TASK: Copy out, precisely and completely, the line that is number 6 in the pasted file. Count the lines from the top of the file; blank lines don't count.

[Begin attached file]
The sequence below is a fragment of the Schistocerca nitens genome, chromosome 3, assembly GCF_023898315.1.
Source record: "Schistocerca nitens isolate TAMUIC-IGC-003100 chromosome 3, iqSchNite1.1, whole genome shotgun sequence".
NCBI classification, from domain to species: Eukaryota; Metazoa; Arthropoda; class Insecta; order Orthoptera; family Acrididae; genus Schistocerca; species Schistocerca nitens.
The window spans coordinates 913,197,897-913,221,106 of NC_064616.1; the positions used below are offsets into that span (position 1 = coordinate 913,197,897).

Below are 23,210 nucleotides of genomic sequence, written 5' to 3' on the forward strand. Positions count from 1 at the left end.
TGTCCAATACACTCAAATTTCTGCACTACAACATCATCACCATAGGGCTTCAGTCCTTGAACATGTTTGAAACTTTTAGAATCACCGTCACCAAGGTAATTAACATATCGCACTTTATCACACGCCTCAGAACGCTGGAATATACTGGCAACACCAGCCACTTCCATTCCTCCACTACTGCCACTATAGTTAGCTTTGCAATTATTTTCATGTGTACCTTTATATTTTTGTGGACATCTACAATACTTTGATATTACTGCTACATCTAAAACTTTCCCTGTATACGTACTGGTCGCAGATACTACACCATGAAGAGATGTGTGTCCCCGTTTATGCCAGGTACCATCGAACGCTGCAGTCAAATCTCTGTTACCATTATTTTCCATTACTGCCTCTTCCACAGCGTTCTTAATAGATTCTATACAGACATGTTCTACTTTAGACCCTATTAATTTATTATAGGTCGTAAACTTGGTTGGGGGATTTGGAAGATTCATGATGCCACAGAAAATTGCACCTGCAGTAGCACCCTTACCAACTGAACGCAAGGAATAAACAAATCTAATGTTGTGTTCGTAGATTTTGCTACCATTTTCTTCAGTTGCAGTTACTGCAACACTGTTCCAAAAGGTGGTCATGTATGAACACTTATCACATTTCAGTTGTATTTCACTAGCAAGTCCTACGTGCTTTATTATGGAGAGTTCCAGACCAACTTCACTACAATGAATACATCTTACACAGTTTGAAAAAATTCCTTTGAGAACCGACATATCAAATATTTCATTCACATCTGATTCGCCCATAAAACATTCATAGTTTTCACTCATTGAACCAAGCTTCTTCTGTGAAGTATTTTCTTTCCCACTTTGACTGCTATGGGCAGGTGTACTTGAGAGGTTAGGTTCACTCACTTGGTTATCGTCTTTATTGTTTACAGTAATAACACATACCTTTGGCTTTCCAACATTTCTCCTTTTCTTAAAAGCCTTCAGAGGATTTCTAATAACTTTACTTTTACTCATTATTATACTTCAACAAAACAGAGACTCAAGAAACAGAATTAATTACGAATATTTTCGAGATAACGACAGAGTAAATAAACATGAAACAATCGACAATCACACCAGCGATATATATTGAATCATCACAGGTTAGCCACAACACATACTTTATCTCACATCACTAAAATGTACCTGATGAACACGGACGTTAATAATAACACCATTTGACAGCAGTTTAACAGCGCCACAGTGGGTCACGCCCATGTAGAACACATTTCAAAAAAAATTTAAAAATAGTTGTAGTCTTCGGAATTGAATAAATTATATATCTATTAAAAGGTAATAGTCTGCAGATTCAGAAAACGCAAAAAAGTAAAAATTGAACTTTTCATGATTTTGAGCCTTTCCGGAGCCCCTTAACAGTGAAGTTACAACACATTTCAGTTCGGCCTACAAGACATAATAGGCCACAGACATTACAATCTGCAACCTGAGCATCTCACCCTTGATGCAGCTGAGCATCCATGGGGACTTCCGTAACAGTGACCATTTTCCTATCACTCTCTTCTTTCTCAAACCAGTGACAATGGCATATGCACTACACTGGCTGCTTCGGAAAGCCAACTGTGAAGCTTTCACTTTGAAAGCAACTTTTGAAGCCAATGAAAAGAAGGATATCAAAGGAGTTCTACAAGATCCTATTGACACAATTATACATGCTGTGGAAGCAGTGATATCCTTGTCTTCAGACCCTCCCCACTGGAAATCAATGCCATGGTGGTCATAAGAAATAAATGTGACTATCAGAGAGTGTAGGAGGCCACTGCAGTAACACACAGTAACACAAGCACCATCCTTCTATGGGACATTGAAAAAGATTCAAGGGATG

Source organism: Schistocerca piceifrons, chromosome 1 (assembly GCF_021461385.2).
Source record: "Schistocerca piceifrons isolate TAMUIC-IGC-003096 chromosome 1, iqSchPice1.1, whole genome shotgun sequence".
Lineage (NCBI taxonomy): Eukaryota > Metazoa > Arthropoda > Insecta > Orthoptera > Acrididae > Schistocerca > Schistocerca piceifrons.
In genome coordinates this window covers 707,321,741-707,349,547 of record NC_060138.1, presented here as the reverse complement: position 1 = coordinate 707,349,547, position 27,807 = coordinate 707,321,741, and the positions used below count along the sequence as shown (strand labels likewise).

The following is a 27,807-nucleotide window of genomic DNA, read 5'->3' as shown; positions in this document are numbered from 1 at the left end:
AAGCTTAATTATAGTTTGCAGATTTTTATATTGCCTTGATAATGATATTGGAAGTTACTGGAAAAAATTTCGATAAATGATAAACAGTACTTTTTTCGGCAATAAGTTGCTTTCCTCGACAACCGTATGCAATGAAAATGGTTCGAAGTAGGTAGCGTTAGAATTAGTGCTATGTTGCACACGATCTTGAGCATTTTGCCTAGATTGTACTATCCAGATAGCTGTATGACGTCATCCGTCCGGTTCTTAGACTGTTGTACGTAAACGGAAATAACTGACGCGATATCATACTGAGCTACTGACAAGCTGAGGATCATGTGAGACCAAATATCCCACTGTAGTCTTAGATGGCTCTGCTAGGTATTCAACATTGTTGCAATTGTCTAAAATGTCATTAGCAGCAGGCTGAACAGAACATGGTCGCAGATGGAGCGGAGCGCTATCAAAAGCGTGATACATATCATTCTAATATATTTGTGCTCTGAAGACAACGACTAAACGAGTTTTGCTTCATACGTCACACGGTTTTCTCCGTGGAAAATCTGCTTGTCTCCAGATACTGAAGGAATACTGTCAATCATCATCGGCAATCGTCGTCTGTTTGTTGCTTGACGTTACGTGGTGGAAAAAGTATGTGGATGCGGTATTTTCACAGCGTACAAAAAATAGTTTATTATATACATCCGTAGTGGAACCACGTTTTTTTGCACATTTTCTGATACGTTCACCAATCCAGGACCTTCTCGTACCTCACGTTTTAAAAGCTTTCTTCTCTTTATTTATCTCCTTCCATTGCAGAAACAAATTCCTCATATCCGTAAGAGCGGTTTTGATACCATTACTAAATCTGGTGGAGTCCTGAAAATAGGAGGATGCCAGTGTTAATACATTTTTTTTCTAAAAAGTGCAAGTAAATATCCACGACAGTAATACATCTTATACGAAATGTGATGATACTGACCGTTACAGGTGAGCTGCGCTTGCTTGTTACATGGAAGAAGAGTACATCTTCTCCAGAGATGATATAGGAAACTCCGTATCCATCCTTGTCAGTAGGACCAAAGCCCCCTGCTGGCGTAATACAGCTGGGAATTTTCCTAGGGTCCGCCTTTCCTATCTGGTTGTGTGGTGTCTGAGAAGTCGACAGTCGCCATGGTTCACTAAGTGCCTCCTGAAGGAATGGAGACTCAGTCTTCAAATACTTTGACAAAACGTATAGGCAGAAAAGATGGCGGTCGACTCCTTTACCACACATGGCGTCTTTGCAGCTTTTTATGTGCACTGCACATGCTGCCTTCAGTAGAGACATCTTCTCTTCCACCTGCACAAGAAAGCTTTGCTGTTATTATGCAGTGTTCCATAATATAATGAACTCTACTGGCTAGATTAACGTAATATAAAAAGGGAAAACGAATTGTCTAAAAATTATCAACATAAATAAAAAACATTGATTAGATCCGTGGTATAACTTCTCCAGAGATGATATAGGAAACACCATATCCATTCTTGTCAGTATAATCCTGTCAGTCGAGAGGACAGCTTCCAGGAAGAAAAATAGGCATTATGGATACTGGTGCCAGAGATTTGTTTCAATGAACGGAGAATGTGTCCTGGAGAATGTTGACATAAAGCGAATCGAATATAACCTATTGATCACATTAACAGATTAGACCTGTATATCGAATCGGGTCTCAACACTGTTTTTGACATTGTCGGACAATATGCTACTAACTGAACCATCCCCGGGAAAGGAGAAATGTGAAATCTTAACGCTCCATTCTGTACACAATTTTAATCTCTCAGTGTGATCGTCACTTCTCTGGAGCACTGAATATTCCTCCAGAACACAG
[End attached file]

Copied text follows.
TGTCCAATACACTCAAATTTCTGCACTACAACATCATCACCATAGGGCTTCAGTCCTTGAACATGTTTGAAACTTTTAGAATCACCGTCACCAAGGTAATTAACATATCGCACTTTATCACACGCCTCAGAACGCTGGAATATACTGGCAACACCAGCCACTTCCATTCCTCCACTACTGCCACTATAGTTAGCTTTGCAATTATTTTCATGTGTACCTTTATATTTTTGTGGACATCTACAATACTTTGATATTACTGCTACATCTAAAACTTTCCCTGTATACGTACTGGTCGCAGATACTACACCATGAAGAGATGTGTGTCCCCGTTTATGCCAGGTACCATCGAACGCTGCAGTCAAATCTCTGTTACCATTATTTTCCATTACTGCCTCTTCCACAGCGTTCTTAATAGATTCTATACAGACATGTTCTACTTTAGACCCTATTAATTTATTATAGGTCGTAAACTTGGTTGGGGGATTTGGAAGATTCATGATGCCACAGAAAATTGCACCTGCAGTAGCACCCTTACCAACTGAACGCAAGGAATAAACAAATCTAATGTTGTGTTCGTAGATTTTGCTACCATTTTCTTCAGTTGCAGTTACTGCAACACTGTTCCAAAAGGTGGTCATGTATGAACACTTATCACATTTCAGTTGTATTTCACTAGCAAGTCCTACGTGCTTTATTATGGAGAGTTCCAGACCAACTTCACTACAATGAATACATCTTACACAGTTTGAAAAAATTCCTTTGAGAACCGACATATCAAATATTTCATTCACATCTGATTCGCCCATAAAACATTCATAGTTTTCACTCATTGAACCAAGCTTCTTCTGTGAAGTATTTTCTTTCCCACTTTGACTGCTATGGGCAGGTGTACTTGAGAGGTTAGGTTCACTCACTTGGTTATCGTCTTTATTGTTTACAGTAATAACACATACCTTTGGCTTTCCAACATTTCTCCTTTTCTTAAAAGCCTTCAGAGGATTTCTAATAACTTTACTTTTACTCATTATTATACTTCAACAAAACAGAGACTCAAGAAACAGAATTAATTACGAATATTTTCGAGATAACGACAGAGTAAATAAACATGAAACAATCGACAATCACACCAGCGATATATATTGAATCATCACAGGTTAGCCACAACACATACTTTATCTCACATCACTAAAATGTACCTGATGAACACGGACGTTAATAATAACACCATTTGACAGCAGTTTAACAGCGCCACAGTGGGTCACGCCCATGTAGAACACATTTCAAAAAAAATTTAAAAATAGTTGTAGTCTTCGGAATTGAATAAATTATATATCTATTAAAAGGTAATAGTCTGCAGATTCAGAAAACGCAAAAAAGTAAAAATTGAACTTTTCATGATTTTGAGCCTTTCCGGAGCCCCTTAACAGTGAAGTTACAACACATTTCAGTTCGGCCTACAAGACATAATAGGCCACAGACATTACAATCTGCAACCTGAGCATCTCACCCTTGATGCAGCTGAGCATCCATGGGGACTTCCGTAACAGTGACCATTTTCCTATCACTCTCTTCTTTCTCAAACCAGTGACAATGGCATATGCACTACACTGGCTGCTTCGGAAAGCCAACTGTGAAGCTTTCACTTTGAAAGCAACTTTTGAAGCCAATGAAAAGAAGGATATCAAAGGAGTTCTACAAGATCCTATTGACACAATTATACATGCTGTGGAAGCAGTGATATCCTTGTCTTCAGACCCTCCCCACTGGAAATCAATGCCATGGTGGTCATAAGAAATAAATGTGACTATCAGAGAGTGTAGGAGGCCACTGCAGTAACACACAGTAACACAAGCACCATCCTTCTATGGGACATTGAAAAAGATTCAAGGGATG